• Relevant… – Q-Club Jun 28 '17 at 19:48
  • @CodesInChaos In the description you posted, the function Em() can be inverted. In the context of the question would Em() be SHA-256? I haven't tried to invert SHA-256 with both IV's and W_t undefined (I will have more degrees of freedom). Inverting the one equation one unknown mod 2^32 addition isn't completely intuitive. – Q-Club Jun 29 '17 at 2:05
  • 1
    @back_seat_driver $E_m$ is SHACAL-2, the block-cipher underlying SHA-2. Practically all blockciphers support efficient decryption. Note that $m$ is the message-block of SHA-2 is used as key in the blockcipher while the IV is used as message. – CodesInChaos Jun 29 '17 at 14:03

I found this thread after seeing a similar post on reddit. It seems the author(s) are making the rounds from here to hacker news to cryptography.reddit.

I was curious if these fixed points could be found with SAT and it turns out the answer is "yes" and extremely quickly. My comment on reddit is re-produced here. The portion of interest is at the bottom where I show these fixed points are cheap to find with SAT.

I took a Cryptol implementation for SHA256 and added the presented constants:

hAttack : [8][32]
hAttack =
  [0xad3381f1, 0x8f9dae20, 0x5419ec4e, 0xc0a9c019, 0x839a030f,
   0xe8bfad5a, 0xd308ae65, 0x3a456ff1]

mAttack : [16][32]
mAttack =
  [0x5b4adf0b, 0xb6373803, 0xdae2f3a9, 0xa951f172, 0xea5ca7b5,
   0x9ce5d74a, 0xce7a52a5, 0xb222cc78, 0xb69c9ed2, 0x60685995,
   0xc5bb23de, 0x1ffe6463, 0xa2c707da, 0xf76ac1c1, 0x71858d71,

Then the computation is

hPostAttack : [8][32]
hPostAttack = SHA256Compress hAttack (SHA256MessageSchedule mAttack)

And we're left with the question:

SHA256> hPostAttack == hAttack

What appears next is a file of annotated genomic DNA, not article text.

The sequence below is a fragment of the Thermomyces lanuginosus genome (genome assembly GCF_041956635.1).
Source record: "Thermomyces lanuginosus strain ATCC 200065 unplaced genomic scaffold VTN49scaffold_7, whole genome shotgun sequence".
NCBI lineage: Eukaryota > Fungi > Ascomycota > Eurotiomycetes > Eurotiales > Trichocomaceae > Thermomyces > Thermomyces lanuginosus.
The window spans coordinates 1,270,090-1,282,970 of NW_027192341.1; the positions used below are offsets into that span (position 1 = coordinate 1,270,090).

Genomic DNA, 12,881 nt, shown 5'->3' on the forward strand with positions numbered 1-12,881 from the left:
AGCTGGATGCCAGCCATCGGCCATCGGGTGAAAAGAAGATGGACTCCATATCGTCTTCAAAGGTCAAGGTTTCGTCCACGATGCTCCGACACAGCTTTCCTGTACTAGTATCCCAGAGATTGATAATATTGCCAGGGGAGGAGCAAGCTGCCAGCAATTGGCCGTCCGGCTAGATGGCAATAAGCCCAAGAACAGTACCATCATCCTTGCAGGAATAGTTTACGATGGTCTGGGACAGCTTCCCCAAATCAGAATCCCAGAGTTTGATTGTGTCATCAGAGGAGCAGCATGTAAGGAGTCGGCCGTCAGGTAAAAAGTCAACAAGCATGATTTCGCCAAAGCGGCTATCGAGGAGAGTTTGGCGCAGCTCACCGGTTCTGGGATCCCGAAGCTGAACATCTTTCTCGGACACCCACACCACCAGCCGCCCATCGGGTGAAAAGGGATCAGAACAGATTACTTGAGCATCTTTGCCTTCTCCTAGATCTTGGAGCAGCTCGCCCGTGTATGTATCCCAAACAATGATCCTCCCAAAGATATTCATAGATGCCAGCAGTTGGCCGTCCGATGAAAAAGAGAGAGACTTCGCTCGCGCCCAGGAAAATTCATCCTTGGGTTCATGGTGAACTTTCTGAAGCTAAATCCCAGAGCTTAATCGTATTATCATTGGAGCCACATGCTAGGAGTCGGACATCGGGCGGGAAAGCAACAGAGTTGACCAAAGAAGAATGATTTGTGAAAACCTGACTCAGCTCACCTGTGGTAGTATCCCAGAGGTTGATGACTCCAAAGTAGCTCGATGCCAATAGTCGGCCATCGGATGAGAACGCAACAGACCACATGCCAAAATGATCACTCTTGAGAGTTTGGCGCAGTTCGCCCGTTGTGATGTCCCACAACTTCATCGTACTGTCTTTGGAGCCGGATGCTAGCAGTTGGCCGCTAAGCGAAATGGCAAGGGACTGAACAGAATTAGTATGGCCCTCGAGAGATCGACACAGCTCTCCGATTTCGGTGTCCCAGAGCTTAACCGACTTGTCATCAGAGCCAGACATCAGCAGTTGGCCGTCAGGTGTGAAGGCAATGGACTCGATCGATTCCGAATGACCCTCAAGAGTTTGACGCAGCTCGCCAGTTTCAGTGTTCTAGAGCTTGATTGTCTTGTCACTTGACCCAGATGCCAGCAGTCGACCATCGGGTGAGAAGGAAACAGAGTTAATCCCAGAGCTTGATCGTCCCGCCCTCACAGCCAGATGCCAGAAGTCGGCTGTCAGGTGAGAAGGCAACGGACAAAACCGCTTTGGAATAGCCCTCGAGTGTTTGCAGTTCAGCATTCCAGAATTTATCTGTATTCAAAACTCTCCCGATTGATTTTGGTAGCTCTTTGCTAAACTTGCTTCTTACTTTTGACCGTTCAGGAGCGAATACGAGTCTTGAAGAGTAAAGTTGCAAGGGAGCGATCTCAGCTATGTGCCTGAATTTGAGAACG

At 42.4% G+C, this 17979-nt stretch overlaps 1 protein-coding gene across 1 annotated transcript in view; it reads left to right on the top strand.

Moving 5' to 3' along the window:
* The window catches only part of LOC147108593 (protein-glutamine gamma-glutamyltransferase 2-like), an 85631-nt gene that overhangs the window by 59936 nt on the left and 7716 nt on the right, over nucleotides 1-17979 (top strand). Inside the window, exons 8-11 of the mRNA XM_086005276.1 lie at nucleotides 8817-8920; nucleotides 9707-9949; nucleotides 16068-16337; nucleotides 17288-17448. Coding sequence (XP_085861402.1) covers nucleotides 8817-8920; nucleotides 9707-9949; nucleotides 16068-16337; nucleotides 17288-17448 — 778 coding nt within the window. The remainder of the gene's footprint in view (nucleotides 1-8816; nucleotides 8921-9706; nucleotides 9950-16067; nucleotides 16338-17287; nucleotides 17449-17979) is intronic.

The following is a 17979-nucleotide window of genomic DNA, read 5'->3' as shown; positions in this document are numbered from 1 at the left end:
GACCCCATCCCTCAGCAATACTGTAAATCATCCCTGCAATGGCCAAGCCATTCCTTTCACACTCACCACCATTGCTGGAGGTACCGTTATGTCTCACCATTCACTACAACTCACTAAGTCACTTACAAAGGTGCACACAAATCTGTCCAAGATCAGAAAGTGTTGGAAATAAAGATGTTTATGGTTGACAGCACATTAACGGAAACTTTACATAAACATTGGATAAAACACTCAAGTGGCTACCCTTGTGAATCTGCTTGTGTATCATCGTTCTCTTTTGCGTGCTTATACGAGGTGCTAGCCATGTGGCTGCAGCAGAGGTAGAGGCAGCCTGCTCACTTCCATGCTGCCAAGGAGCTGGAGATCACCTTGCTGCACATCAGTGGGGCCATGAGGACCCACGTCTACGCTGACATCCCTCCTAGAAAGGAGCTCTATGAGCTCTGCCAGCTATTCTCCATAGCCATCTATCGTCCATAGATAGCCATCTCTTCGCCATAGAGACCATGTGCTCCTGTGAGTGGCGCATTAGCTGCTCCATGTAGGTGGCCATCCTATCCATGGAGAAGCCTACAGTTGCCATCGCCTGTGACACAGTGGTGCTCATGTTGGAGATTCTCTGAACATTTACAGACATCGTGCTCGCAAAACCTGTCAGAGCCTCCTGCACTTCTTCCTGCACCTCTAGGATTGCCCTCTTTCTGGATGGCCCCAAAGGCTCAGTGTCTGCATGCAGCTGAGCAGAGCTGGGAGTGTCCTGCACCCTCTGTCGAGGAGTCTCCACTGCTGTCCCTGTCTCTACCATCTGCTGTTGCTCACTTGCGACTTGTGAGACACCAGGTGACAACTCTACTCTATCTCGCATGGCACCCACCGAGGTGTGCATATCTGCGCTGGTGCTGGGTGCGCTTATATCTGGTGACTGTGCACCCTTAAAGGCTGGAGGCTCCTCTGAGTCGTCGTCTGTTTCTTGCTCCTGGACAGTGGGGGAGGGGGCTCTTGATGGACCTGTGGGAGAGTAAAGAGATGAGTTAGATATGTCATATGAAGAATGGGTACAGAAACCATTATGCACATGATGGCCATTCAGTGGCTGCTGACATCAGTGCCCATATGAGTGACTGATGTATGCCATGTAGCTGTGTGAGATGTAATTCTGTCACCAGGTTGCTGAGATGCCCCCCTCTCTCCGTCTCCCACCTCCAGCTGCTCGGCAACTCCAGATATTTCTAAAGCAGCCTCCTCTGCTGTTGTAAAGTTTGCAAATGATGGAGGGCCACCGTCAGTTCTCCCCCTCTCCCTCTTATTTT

For ease of presentation we can define a helper:

attackedFunction : [8][32] -> [16][32] -> [8][32]
attackedFunction h m = SHA256Compress h (SHA256MessageSchedule m)

And this is a decent point to call out that you can ask a modern SAT solver:

:sat \h m -> attackedFunction h m == h

Boolector can solve this quickly (while others didn't terminate fast enough for my tastes):

(\h m -> attackedFunction h m == h)
  [0x85bc5e5e, 0x3f915388, 0xbdf7d66e, 0x391de59f, 0xf274a8a7,
   0x2cda9e8a, 0x84a49266, 0xaafb7f03]
  [0x914a03b5, 0x43a0873d, 0xbf4839a4, 0x8ee2573a, 0x83b9c634,
   0xce68bdf3, 0x28e46e7d, 0x12121529, 0x3f8cfbb2, 0x1ba42c39,
   0xe9f045cf, 0x6f591416, 0x5219af1d, 0x9f4f98a5, 0x459adb3d,
   0xec7b71c0] = True


(\h m -> attackedFunction h m == h && h != [0x85bc5e5e, 0x3f915388,
                                            0xbdf7d66e, 0x391de59f, 0xf274a8a7, 0x2cda9e8a,
                                            0x84a49266, 0xaafb7f03])
  [0xfbfce142, 0xf1bd9a26, 0x0d57d527, 0xb8ddd0ae, 0xd1393f0a,
   0x53a1c4b4, 0x167dcc03, 0x67ca2e21]
  [0x7ecce350, 0x47b67412, 0x06b2ba9b, 0x13ed7363, 0x6fecd8eb,
   0x03ea043d, 0xf315c864, 0xf9616041, 0x66a269ad, 0x001e71ff,
   0x2ad7cd97, 0x52125bbc, 0x253bc0d6, 0xdb1b6fa6, 0x0e8d5430,
   0x45a9f029] = True